Caroline Louisa Waring Atkinson was born in 1834 at her parents’ property “Oldbury”, near Sutton Forest and Berrima on the Southern Tablelands of NSW.
Her mother was also an author, this time of Australia’s first children’s book “A Mother’s Offering to Her Children”.
She remarried, but disastrously, for the new husband, George Barton, “became violently and irrevocably insane not long after the marriage”, resulting in the family needing to leave Oldbury.
So mother, four children and a handful of loyal servants decamped to a family cottage down the escarpment at Budgong for several months, and then went to live in Sydney. Several years later they moved away from the city.
Thus Louisa, as she preferred to be known, lived most of her life at “Fernhurst”, a house that her mother, Charlotte Barton, built at Kurrajong Heights in the Blue Mountains.
Louisa was a somewhat frail child with a heart defect, but there was nothing wrong with her brain, and under her mother’s tutelage she developed many skills. She became a well–known botanist, journalist, novelist and illustrator. Along the way she acted as un–paid scribe for the unlettered people of the community, and she organised and taught in the district’s first Sunday School.
She was also the first author to illustrate her own work. Her second novel, “Cowanda, the Veteran’s Grant” had a cover design by S T Gill. Numerous other novels followed, each with an educational and moralising import.
In 1853, aged 19 she had her first series of illustrated natural science articles published in the Illustrated Sydney News under the title of “Nature Notes of the Month with Illustrations”.
Later in 1860 for about ten years The Sydney Morning Herald published her series of natural history sketches titled “A Voice from the Country”.
She also became well–known as an amateur geologist, zoologist and taxidermist.
There seemed little she could not do.
Louisa is acknowledged as a leading botanist who discovered new plant species in the Blue Mountains and Southern Highlands, and she championed the cause of conservation during a period of rapid land clearing.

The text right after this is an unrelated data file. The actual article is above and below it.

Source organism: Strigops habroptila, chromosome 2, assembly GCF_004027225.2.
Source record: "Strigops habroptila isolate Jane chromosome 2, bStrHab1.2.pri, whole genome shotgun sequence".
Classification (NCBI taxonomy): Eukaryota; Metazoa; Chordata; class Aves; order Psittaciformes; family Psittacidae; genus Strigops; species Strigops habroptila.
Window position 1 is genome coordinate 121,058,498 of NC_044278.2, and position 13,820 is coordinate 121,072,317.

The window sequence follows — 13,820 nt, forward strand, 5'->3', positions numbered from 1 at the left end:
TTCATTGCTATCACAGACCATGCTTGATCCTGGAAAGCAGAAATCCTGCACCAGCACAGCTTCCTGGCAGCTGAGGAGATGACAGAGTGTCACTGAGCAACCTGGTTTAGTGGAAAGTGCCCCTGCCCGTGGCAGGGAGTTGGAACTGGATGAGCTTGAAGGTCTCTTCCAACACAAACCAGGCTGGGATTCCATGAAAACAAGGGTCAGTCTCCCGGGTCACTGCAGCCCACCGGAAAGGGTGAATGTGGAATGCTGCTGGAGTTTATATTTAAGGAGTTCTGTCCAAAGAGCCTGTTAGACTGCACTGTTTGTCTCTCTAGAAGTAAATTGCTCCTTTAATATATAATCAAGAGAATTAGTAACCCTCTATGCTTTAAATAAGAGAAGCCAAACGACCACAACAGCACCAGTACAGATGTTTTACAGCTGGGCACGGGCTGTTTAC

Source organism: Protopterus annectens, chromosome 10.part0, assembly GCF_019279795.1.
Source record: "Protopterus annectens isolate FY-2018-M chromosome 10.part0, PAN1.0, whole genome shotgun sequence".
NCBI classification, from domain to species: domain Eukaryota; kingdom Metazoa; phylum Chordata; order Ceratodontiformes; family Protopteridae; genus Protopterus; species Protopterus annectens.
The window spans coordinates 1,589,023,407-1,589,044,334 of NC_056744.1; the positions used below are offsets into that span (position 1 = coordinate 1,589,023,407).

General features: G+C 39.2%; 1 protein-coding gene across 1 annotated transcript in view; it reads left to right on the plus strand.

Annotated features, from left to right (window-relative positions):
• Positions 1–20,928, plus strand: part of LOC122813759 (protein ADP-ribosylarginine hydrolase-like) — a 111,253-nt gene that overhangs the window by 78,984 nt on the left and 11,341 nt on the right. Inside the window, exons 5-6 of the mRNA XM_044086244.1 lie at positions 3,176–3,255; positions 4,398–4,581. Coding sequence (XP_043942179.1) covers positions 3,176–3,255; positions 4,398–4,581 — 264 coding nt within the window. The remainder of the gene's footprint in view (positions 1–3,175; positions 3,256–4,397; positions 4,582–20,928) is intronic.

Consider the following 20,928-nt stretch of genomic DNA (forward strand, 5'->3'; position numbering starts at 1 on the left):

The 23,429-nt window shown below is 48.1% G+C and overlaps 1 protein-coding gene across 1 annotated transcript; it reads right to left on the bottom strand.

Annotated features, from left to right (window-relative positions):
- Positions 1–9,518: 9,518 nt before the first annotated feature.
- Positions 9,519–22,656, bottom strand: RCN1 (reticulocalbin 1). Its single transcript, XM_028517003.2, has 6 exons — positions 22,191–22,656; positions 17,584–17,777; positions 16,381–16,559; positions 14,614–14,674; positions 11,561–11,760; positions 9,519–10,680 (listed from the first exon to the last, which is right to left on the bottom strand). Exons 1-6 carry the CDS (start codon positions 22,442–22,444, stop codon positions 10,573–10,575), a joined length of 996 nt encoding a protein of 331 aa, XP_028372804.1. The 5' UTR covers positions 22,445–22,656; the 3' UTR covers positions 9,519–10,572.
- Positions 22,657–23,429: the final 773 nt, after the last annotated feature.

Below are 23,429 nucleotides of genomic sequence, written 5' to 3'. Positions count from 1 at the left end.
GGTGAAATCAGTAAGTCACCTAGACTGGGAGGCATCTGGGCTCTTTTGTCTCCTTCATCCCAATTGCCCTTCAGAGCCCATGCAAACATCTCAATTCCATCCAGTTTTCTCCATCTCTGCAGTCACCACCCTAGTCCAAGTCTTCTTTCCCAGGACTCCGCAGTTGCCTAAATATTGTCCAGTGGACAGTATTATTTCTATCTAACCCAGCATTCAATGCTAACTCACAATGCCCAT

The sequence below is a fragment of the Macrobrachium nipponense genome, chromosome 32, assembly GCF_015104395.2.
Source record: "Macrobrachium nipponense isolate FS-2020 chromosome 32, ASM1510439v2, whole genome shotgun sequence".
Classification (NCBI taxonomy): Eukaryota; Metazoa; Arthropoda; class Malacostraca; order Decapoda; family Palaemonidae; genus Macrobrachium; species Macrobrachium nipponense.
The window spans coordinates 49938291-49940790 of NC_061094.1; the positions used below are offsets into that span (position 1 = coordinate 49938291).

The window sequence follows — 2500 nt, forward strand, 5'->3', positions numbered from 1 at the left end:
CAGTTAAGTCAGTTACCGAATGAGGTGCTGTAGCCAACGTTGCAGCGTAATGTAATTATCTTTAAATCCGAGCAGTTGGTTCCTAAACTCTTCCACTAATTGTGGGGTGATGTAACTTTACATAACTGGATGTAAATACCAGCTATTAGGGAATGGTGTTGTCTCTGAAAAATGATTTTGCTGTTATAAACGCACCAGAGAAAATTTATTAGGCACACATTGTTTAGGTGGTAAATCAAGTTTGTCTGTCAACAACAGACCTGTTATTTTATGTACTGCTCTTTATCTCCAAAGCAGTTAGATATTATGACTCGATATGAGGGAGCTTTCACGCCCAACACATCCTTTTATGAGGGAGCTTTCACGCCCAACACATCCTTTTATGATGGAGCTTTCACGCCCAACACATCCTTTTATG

She travelled, either on foot or more often on horseback, to pursue her interests in botany. She would often visit the Grose Valley, Mt Tomah and Springwood, and collect specimens for both Rev Dr William Woolls (a well–known teacher and amateur botanist) and for Ferdinand von Mueller.
Read David Coleby's story of Louisa's Mistletoe (Atkinsonia ligustrina) here.In 1865, when Louisa was 31, she and her mother returned to Oldbury, where her mother died in 1868.
Louisa bore a daughter on 10 April 1872. Eighteen days later she saw from the window of their house her husband’s riderless horse gallop into the yard. Imagining he had been killed in a fall, Louisa suffered a heart attack and died suddenly. Minutes later her husband walked into the yard, very much alive.
Louisa Atkinson is remembered in the local community as a pioneer of dress reform. She discarded the long dresses of the period for trousers because they were much more suitable for bushwalking and pony riding. Needless to say, this aroused “some twitterings in the ranks of the colonial Mrs Grundys” of the area.
Their daughter, Miss Janet Cosh was a teacher who, when she died in 1989, left her botanic library, herbarium and records collection to the University of Wollongong as “The Janet Cosh Herbarium.”
Published in 1995, Elizabeth Lawson's The Natural Art of Louisa Atkinson illustrates dozens of Louisa's paintings and sketches.
Three of these are shown below.
The book also provides a detailed biography of the life and times of Louisa Atkinson.
A companion book, published in 1990 by Patricia Clarke, Pioneer Writer: The Life of Louisa Atkinson: novelist, journalist, naturalist, celebrates details of Louisa’s achievements in writing and in science.
The following images are courtesy of the Mitchell Library, State Library of New South Wales.
Carolin, Roger C, and Tindale, Mary, 1994, Flora of the Sydney Region, 4th Edition,
Reed, Sydney, ISBN 0 7301 0400 1.
Clarke, Patricia, 1990, Pioneer Writer, The life of Louisa Atkinson: novelist, journalist, naturalist,
Allen and Unwin Australia Pty Ltd, Sydney, ISBN 0 04 442267 9
Fairley, Alan, and Moore, Philip, 2000, Native Plants of the Sydney District, an Identification Guide, 2nd Edition,
Kangaroo Press, Sydney, ISBN 0 7318 1031 7.
Lawson, Elizabeth, 1995, The Natural Art of Louisa Atkinson,
State Library of New South Wales, ISBN 0 7305 8934 X (pbk).